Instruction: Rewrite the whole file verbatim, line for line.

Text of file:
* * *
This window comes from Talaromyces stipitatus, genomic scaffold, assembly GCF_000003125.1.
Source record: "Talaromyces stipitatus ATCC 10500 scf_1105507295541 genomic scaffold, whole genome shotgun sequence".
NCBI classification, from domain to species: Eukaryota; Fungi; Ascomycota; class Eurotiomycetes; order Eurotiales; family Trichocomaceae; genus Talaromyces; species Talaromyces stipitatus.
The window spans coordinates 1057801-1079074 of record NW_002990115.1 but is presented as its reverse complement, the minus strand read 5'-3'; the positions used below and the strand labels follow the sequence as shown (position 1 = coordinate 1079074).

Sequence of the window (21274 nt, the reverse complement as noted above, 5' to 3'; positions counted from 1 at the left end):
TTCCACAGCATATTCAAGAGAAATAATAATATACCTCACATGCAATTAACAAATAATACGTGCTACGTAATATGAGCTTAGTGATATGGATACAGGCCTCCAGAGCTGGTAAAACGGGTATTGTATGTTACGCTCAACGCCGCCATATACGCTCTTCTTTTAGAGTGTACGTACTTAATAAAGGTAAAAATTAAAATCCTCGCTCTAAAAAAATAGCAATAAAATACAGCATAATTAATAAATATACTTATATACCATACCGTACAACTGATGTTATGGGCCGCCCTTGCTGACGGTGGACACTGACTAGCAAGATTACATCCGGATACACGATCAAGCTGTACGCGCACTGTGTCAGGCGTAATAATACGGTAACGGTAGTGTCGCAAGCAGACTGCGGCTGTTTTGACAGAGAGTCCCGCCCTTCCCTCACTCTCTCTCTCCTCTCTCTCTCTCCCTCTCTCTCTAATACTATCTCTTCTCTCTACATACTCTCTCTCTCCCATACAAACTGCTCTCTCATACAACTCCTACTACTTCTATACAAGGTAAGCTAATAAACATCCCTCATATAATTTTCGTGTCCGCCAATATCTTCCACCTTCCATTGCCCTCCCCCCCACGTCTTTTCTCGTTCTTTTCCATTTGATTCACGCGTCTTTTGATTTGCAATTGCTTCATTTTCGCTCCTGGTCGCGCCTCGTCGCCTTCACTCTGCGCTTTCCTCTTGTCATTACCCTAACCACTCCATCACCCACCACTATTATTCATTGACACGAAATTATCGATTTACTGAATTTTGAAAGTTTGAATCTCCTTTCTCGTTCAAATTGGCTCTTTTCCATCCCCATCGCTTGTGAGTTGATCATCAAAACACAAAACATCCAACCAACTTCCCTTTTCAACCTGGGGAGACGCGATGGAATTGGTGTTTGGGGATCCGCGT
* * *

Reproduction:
This window comes from Talaromyces stipitatus, genomic scaffold, assembly GCF_000003125.1.
Source record: "Talaromyces stipitatus ATCC 10500 scf_1105507295541 genomic scaffold, whole genome shotgun sequence".
NCBI classification, from domain to species: Eukaryota; Fungi; Ascomycota; class Eurotiomycetes; order Eurotiales; family Trichocomaceae; genus Talaromyces; species Talaromyces stipitatus.
The window spans coordinates 1057801-1079074 of record NW_002990115.1 but is presented as its reverse complement, the minus strand read 5'-3'; the positions used below and the strand labels follow the sequence as shown (position 1 = coordinate 1079074).

Sequence of the window (21274 nt, the reverse complement as noted above, 5' to 3'; positions counted from 1 at the left end):
TTCCACAGCATATTCAAGAGAAATAATAATATACCTCACATGCAATTAACAAATAATACGTGCTACGTAATATGAGCTTAGTGATATGGATACAGGCCTCCAGAGCTGGTAAAACGGGTATTGTATGTTACGCTCAACGCCGCCATATACGCTCTTCTTTTAGAGTGTACGTACTTAATAAAGGTAAAAATTAAAATCCTCGCTCTAAAAAAATAGCAATAAAATACAGCATAATTAATAAATATACTTATATACCATACCGTACAACTGATGTTATGGGCCGCCCTTGCTGACGGTGGACACTGACTAGCAAGATTACATCCGGATACACGATCAAGCTGTACGCGCACTGTGTCAGGCGTAATAATACGGTAACGGTAGTGTCGCAAGCAGACTGCGGCTGTTTTGACAGAGAGTCCCGCCCTTCCCTCACTCTCTCTCTCCTCTCTCTCTCTCCCTCTCTCTCTAATACTATCTCTTCTCTCTACATACTCTCTCTCTCCCATACAAACTGCTCTCTCATACAACTCCTACTACTTCTATACAAGGTAAGCTAATAAACATCCCTCATATAATTTTCGTGTCCGCCAATATCTTCCACCTTCCATTGCCCTCCCCCCCACGTCTTTTCTCGTTCTTTTCCATTTGATTCACGCGTCTTTTGATTTGCAATTGCTTCATTTTCGCTCCTGGTCGCGCCTCGTCGCCTTCACTCTGCGCTTTCCTCTTGTCATTACCCTAACCACTCCATCACCCACCACTATTATTCATTGACACGAAATTATCGATTTACTGAATTTTGAAAGTTTGAATCTCCTTTCTCGTTCAAATTGGCTCTTTTCCATCCCCATCGCTTGTGAGTTGATCATCAAAACACAAAACATCCAACCAACTTCCCTTTTCAACCTGGGGAGACGCGATGGAATTGGTGTTTGGGGATCCGCGT